U.S. Bishops Call Synod ‘Great Success’
VATICAN CITY (AP) _ Four leading U.S. prelates on Friday called the special synod of bishops a great success and said it allayed fears the church might dismantle some of the far-reaching changes produced by the Second Vatican Council 20 years ago.
″The church is now into a new era. ... The church is moving in a new, strong direction,″ Archbishop John L. May of St. Louis, vice president of the U.S. bishops conference, told a news conference.
″The statement coming from the synod is that Vatican II is wholly reaffirmed, that basically we are on the right track,″ May said.
The bishops attending the two-week synod voted nearly unanimously Friday in support of ″a message to all Catholics,″ said the Rev. Diarmuid Martin, a synod spokesman. He said 155 of the 165 bishops at the synod took part in the voting.
Martin said the message, described as a general statement on the ″meaning and sense″ of the synod, will be published Saturday, the synod’s final working day. Pope John Paul II is to celebrate a closing Mass Sunday in St. Peter’s Basilica.
Also Saturday, the bishops are to vote on a longer document containing their recommendations to the pontiff, who then is scheduled to address the synod. Martin said the bishops also will decide whether to publish the second document or hand it over to the pope for possible action.
The synod was convened by the pope to assess the state of the 840-million- mem ber church since the Second Vatican Council, which instituted reforms in liturgy, ecumenism, church government, religious education and the church’s relations with the outside world.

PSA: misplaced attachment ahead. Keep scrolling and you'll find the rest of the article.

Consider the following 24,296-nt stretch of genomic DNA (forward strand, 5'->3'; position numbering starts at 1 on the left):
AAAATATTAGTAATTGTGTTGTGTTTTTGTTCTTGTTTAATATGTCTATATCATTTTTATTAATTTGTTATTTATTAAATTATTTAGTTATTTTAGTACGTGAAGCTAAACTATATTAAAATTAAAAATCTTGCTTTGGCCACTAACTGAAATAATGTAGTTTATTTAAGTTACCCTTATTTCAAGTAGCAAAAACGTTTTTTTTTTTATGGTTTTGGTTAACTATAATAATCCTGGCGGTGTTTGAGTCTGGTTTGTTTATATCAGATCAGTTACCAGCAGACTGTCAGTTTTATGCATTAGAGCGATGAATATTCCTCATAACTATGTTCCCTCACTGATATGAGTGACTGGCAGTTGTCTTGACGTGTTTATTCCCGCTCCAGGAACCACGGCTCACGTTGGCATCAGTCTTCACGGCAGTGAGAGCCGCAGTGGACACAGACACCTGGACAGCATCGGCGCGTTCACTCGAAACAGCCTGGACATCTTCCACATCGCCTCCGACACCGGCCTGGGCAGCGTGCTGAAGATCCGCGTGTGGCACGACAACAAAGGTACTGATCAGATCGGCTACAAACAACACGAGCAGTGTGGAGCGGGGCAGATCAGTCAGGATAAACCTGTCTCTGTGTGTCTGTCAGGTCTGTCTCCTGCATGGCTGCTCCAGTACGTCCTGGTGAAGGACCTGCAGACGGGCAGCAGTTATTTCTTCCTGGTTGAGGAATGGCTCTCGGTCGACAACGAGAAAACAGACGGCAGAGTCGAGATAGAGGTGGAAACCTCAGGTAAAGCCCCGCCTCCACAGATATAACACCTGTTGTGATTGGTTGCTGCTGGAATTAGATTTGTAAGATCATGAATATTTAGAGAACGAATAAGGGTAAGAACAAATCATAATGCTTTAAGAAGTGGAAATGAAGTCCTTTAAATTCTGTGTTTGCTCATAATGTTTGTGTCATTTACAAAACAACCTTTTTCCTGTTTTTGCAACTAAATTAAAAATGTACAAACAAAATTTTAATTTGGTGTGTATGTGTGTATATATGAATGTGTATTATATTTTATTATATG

Bishop James W. Malone of Youngstown, Ohio, president of the U.S. bishops, said the meeting gave him ″more confidence.″
″I would say to the people of my diocese: Continue on the road that you are doing and be more confident because after this worldwide extraordinary synod your efforts have been affirmed,″ he said. ″The synod was a success - a great success.″
Also at the news conference were Cardinals Bernard Law of Boston and John Francis Dearden of Detroit.
The U.S. prelates acknowledged that various bishops presented opposing views during their discussions. ″With equal candor, and no less fraternal a spirit, we have sought to assess current needs and have put forward our proposals for dealing with them,″ Malone said.
He said the synod ″laid to rest certain rather fevered speculations during the past year, to the effect that the synod might somehow repudiate or undo the work of the (Second Vatican) council.″
″That was never in the cards, because it was never in anyone’s mind - and least of all the Holy Father’s,″ Malone said.
Malone was asked what message he was taking home for those who ″find difficulty″ in accepting the church teachings on family issues and sexual morality.
″They continue in the broad sense to be members of the family of the faithful,″ he said. ″We welcome them to our liturgy, we welcome them to the social family which is the Catholic parish membership, to those who are divorced and remarried and who are not able to receive the Eucharist, we welcome them to the fullest extent that we can into the community of faith, to try to give them support.
″To those who find it difficult or impossible to live up to the teaching of the church, we try to present as attractively as possible the teaching, to do it gently, to do it persuasively, to do it in Christian love, and hope and pray for the day when more will be able to see the fullness of the church teaching as the best expression and the clearest road to salvation,″ Malone said.
Among the subjects discussed at the synod were secularism, the need for a universal catechism, power-sharing between the pope and bishops, the role of women in the church, seminary education, liturgy and the church’s stand on peace and social justice.